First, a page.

I have also published on PhilatelicDataBase.Com in the past and I would like to add my feelings to your site as well.
    jim hall

  9. Keijo says:

    @Jim Hall

    Anything is possible. It all depends to a very large degree on how much resources (mainly time) and interest I can devote into such venture. After all, this blog is a personal website of mine and I have limited number of hours to put in. The main goal of this blog is to share my views about the challenges and pleasures of worldwide collecting. I’ve put some extra care to keep the blog and it’s content open for all: anyone can chime in about any topic any time as long as they keep the messages polite and legal. For example the “Ask anything about stamps, life etc.” section has a mountain of questions, opinions, stories from people reading the blog – and anyone can freely add their own messages for others to view.

    But still, in the end, the main focus of this blog is me and my collection. And that’s the way I like to keep it 😉

  10. Jim Hall says:

    Hello:
    I would like to be able to SEND you my duplicates of my world collection for YOU to GIVE away to other YOUNG STAMP COLLECTORS in YOUR AREA. I will send them to you, I will suffer the postage, so that someone in your country will have something for thier collection.

    All I need is your address and a response to this note!

    Please respond

    JIM

  11. Keijo says:

    @Jim Hall… I thank You for the generous offer, but (and I’ve written this before)…

    I’m just one guy middle of nowhere, and I have little/none means or interest to become a channel for donations to charity. Seriously. A lot of people may not think about it, but there’s quite a lot of work involved in accepting donations and pushing them onwards (been there, done that).

    That said, I have no objections IF somebody wants to give ME some free stamps (as a personal gift; as that is the only thing I can accept per Finnish legislation)… If anyone is interested of this option, my mailing address can be found on my exchange page.

    all the best,
    -keijo-

  12. Bill Coons says:

    Hi Keijo,

    I also have been a collector for over 25-30 years and collect various type of issues. My largest collection is Wildlife on Stamps which is comprised of issues of 10 or more stamps in a specific set or series. Also includes WWF Stamps & Maximum CardsI saw a blog, on your site, about Stamp Collecting Software and I also was not very happy with what I found–to complicated so I developed my own.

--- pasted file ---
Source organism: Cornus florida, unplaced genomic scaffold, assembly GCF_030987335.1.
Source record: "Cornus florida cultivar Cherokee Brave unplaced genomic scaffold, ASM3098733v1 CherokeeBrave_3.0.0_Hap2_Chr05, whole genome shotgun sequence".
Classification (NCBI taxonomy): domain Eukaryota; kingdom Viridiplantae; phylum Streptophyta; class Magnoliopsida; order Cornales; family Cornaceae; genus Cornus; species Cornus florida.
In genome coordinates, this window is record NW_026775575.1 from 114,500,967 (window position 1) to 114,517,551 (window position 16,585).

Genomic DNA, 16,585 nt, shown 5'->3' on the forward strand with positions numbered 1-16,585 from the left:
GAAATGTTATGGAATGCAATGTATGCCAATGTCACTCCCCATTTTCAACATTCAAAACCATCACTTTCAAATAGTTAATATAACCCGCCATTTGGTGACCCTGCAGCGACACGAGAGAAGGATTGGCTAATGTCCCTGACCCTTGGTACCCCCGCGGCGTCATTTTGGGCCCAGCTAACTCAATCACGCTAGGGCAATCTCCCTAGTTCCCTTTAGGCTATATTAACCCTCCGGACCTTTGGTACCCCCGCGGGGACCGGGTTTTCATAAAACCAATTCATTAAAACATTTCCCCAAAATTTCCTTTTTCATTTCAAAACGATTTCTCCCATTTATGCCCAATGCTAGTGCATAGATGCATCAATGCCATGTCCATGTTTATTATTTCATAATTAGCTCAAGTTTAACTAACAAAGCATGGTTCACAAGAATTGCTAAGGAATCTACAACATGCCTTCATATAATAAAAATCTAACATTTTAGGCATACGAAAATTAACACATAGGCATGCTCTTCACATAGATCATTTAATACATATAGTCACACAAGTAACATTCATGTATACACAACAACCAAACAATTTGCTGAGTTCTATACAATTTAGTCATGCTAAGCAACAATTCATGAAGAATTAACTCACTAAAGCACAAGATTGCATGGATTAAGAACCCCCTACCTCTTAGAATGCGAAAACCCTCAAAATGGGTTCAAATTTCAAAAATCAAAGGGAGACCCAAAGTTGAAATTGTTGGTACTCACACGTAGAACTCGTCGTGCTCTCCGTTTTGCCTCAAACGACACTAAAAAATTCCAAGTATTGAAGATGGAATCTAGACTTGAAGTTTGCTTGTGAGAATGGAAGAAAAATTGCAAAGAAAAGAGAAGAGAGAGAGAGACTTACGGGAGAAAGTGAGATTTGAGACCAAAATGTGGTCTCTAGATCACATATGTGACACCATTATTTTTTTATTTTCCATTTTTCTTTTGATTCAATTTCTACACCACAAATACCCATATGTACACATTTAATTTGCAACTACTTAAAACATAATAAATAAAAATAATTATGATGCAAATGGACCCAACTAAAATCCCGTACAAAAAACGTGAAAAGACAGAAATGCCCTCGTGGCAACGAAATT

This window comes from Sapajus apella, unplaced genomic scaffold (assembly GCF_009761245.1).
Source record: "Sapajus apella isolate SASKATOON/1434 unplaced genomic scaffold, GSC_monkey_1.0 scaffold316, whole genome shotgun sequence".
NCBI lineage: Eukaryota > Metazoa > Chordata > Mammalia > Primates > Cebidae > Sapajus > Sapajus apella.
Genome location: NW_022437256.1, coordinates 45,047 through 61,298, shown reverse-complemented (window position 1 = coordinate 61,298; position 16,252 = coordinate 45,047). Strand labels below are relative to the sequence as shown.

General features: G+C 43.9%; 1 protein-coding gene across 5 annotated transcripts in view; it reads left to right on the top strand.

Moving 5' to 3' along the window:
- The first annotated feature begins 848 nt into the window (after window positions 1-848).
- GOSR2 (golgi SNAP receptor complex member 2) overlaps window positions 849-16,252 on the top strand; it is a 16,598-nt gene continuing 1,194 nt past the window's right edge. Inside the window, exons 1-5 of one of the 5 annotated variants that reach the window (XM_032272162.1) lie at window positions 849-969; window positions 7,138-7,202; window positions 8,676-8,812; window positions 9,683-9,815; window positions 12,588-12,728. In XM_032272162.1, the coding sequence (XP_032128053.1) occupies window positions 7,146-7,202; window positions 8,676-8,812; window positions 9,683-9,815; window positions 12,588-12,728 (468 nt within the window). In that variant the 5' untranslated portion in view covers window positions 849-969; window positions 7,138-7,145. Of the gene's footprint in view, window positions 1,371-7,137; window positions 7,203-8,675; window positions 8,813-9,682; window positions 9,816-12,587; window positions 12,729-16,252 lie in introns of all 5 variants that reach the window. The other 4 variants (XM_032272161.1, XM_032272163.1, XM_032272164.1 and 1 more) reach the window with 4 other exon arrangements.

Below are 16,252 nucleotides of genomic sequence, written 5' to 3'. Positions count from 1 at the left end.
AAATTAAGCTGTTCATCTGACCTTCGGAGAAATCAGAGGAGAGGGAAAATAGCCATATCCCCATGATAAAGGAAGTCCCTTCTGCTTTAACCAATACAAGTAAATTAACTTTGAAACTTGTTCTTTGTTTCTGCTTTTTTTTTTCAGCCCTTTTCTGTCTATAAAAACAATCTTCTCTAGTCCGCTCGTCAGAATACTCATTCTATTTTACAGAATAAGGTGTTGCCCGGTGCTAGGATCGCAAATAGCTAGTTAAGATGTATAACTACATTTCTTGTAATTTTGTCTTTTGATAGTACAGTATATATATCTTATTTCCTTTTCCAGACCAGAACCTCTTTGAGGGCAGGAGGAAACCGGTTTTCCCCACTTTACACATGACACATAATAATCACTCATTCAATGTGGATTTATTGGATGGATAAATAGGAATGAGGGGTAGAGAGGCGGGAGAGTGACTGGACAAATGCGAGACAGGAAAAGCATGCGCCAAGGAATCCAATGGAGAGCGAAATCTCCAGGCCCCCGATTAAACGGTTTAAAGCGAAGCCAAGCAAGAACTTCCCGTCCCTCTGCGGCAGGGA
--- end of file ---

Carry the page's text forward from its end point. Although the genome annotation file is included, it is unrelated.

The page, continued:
How do I go about advertising my databases on this your website?

    Please give me feed back at your convienence.

    Regards,

    Bill

  13. Keijo says:

    @Bill… Interesting looking products. I’m bit puzzled by the screenshots that show Scott catalog numbers and values. Did you get a license from Amos/Scott in order to use them; or are they something end users are expected to type?

    Re, advertising on the blog… This has been asked by many in recent months, and I finally made a page about advertising on the blog. I recommend taking a look on it for starters. If interested, we can talk further details in private (simply follow the instrutions on advertising page)… I know the rates I’m asking are not of the cheapest kind, but in the end there’s no point for me to sign up individual advertisers at lower rates that this.

  14. H.N.D says:

    Can I promote my new stamp blog on your site. It would work intandem with yours and not be contradictory as I collect and trade new issues in mint condition – not to your style I think. Anyway, if not that is ok as well. Thanks for the great blog.

  15. Keijo says:

    @H.N.D.

    You can always contribute to discussion, and include your website URL in the comment box “Your website” field. A lot of people do this (with quite good success).

    You can also share any website/URL in comment contents IF it relates to page topic / discussion.

    And you can always suggest a website/blog to be added to my StumbleUpon list of stamp related websites (but as a word of warning, I very rarely accept new websites or anything with commercial nature. In order to end up on my recommended list, the blog/website has to provide lots of useful content/value).

    But everything else is a BIG no-no!

    These simple rules exist for reason: to avoid link/comment spam. Each week I have to delete anywhere between 5-20 comments because of their spammy nature. If you are interested what link/comment spam looks like, here’s a recent example. Just click to view this Google search results page (it will not harm your computer or privacy, I guarantee that). As you notice, the same message/comment has been added onto thousands of blogs. Of course this is not done manually, as there are dedicated programs to do all the hard work (locating blogs, adding comments etc). If you wonder why, it’s all due the old (and so usual) money & fame. Links attract random visitors, and above all they can result in much better visibility on search engine results. It’s sad that supposedly collector friendly websites (like coollectors.com in this case) rely on method like this. In my books they are plain evil :|… Anyway, if I see any comment unfit, I will simply hit the delete button. As simple as that….